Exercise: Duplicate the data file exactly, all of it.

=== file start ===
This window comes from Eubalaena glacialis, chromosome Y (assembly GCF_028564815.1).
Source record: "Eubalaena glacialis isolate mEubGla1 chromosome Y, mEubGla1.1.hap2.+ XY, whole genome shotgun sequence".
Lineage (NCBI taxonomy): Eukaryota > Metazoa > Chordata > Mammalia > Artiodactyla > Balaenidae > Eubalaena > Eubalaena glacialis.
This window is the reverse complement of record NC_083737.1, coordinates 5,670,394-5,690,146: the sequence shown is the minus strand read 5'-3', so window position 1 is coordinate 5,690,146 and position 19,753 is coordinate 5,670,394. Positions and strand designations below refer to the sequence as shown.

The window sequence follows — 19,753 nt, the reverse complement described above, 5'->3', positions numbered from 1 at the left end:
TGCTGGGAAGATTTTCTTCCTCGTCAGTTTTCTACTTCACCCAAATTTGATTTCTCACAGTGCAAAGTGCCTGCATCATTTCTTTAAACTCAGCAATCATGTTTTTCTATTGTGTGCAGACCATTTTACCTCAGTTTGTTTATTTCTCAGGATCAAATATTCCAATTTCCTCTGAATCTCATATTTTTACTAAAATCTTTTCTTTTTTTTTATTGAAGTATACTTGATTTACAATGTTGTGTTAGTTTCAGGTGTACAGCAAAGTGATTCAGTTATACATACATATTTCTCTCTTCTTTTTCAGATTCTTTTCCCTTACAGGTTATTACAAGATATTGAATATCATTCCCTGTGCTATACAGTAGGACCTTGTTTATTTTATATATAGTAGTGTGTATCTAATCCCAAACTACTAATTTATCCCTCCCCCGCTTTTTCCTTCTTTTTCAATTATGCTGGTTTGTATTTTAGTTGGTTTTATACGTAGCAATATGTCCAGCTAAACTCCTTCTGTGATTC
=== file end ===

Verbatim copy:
This window comes from Eubalaena glacialis, chromosome Y (assembly GCF_028564815.1).
Source record: "Eubalaena glacialis isolate mEubGla1 chromosome Y, mEubGla1.1.hap2.+ XY, whole genome shotgun sequence".
Lineage (NCBI taxonomy): Eukaryota > Metazoa > Chordata > Mammalia > Artiodactyla > Balaenidae > Eubalaena > Eubalaena glacialis.
This window is the reverse complement of record NC_083737.1, coordinates 5,670,394-5,690,146: the sequence shown is the minus strand read 5'-3', so window position 1 is coordinate 5,690,146 and position 19,753 is coordinate 5,670,394. Positions and strand designations below refer to the sequence as shown.

The window sequence follows — 19,753 nt, the reverse complement described above, 5'->3', positions numbered from 1 at the left end:
TGCTGGGAAGATTTTCTTCCTCGTCAGTTTTCTACTTCACCCAAATTTGATTTCTCACAGTGCAAAGTGCCTGCATCATTTCTTTAAACTCAGCAATCATGTTTTTCTATTGTGTGCAGACCATTTTACCTCAGTTTGTTTATTTCTCAGGATCAAATATTCCAATTTCCTCTGAATCTCATATTTTTACTAAAATCTTTTCTTTTTTTTTATTGAAGTATACTTGATTTACAATGTTGTGTTAGTTTCAGGTGTACAGCAAAGTGATTCAGTTATACATACATATTTCTCTCTTCTTTTTCAGATTCTTTTCCCTTACAGGTTATTACAAGATATTGAATATCATTCCCTGTGCTATACAGTAGGACCTTGTTTATTTTATATATAGTAGTGTGTATCTAATCCCAAACTACTAATTTATCCCTCCCCCGCTTTTTCCTTCTTTTTCAATTATGCTGGTTTGTATTTTAGTTGGTTTTATACGTAGCAATATGTCCAGCTAAACTCCTTCTGTGATTC